College, Dartmouth community grapple with risk of coronavirus
A high-level College task force meets daily to manage possible disruptions due to the coronavirus.
In response to the recent exposure of members of the Dartmouth community to novel coronavirus, the College is grappling with how to manage and respond to the virus and its potential risks to more individuals. At the same time, students and community members are dealing with the reality of possible changes to everyday life.
In a campus-wide update sent out yesterday afternoon, Geisel School of Medicine professor and dean for global health Lisa Adams MED ’90 and vice president for institutional projects Josh Keniston — who are co-chairing a task force to manage possible disruptions related to the coronavirus outbreak — announced that a Tuck School of Business graduate student had been experiencing “flu-like symptoms” after attending an event at The Engine Room at which the first Dartmouth-Hitchcock Medical Center employee to test positive for coronavirus was present. To mitigate risk, Adams and Keniston wrote that Tuck had decided to cancel its last day of class.
The Engine Room owner Brandon Fox said that he received a call on March 3 informing him that the DHMC employee who had contracted coronavirus had been at an event at the venue on Feb. 28, despite specific instruction to avoid contact with others.
Fox added that he has spoken to both the Vermont and New Hampshire health departments as well as the Centers for Disease Control, which confirmed that no one else who attended the event with the coronavirus patient has been directed to self-quarantine, though everyone is being directed to self-monitor.
An earlier email, sent to campus by Adams and Keniston on March 4, further informed the community that after the first DHMC employee broke advice to self-isolate by attending the event, a second DHMC employee tested positive for coronavirus, and four Geisel students had been identified as close contacts to this employee.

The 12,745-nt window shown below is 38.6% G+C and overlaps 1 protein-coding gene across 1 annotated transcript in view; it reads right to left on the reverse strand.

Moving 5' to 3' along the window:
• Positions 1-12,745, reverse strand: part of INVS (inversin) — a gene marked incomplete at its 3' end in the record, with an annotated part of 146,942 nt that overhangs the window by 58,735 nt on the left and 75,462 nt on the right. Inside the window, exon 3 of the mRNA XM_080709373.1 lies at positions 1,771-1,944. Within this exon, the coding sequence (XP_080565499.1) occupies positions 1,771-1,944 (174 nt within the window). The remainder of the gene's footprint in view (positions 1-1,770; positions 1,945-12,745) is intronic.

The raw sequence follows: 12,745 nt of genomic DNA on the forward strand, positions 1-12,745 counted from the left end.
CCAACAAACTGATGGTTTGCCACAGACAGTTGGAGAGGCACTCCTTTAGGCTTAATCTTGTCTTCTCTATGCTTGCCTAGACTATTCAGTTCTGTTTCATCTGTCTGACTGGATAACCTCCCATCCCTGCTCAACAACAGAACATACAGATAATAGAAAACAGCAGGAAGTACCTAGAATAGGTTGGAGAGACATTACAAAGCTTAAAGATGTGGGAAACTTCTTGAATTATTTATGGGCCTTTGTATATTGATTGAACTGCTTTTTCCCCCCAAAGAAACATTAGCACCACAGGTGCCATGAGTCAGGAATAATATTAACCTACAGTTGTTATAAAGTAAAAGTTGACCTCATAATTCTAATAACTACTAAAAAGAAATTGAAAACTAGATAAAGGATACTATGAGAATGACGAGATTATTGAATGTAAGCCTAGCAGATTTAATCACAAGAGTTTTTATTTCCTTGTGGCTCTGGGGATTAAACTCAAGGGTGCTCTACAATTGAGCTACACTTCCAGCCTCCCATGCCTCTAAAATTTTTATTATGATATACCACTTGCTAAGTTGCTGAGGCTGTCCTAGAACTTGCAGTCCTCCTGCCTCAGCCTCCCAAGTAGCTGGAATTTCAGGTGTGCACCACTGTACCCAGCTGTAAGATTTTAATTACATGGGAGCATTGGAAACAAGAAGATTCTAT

The email went on to state that the College has decided to cancel student international programming over spring break and plans to come out with a decision later in the week on school-sponsored, longer-term travel.
According to College provost Joseph Helble, the task force chaired by Adams and Keniston has been “charged with assessing the situation, assessing the decisions that Dartmouth needs to make based on guidance from the authorities and their own assessment of risk and then making recommendations to me that potentially impact operations for Dartmouth.”
Helble added that the decision to cancel Tuck classes was made independently by Tuck leadership.
“It wasn’t a central administrative decision,” Helble said. “It was a decision that the Tuck leadership made out of an abundance of caution.” He noted that a number of factors had influenced Tuck’s decision to close.
Helble explained that the College and the task force are working with New Hampshire officials to handle cases of potential exposure.
“We have cooperated with the state to make sure that they have names and contact information for the individuals who attended, and we help facilitate contact,” Helble said.
Helble said that these determinations of medical risk are being made by state health officials, with guidance from the CDC, independently of the task force.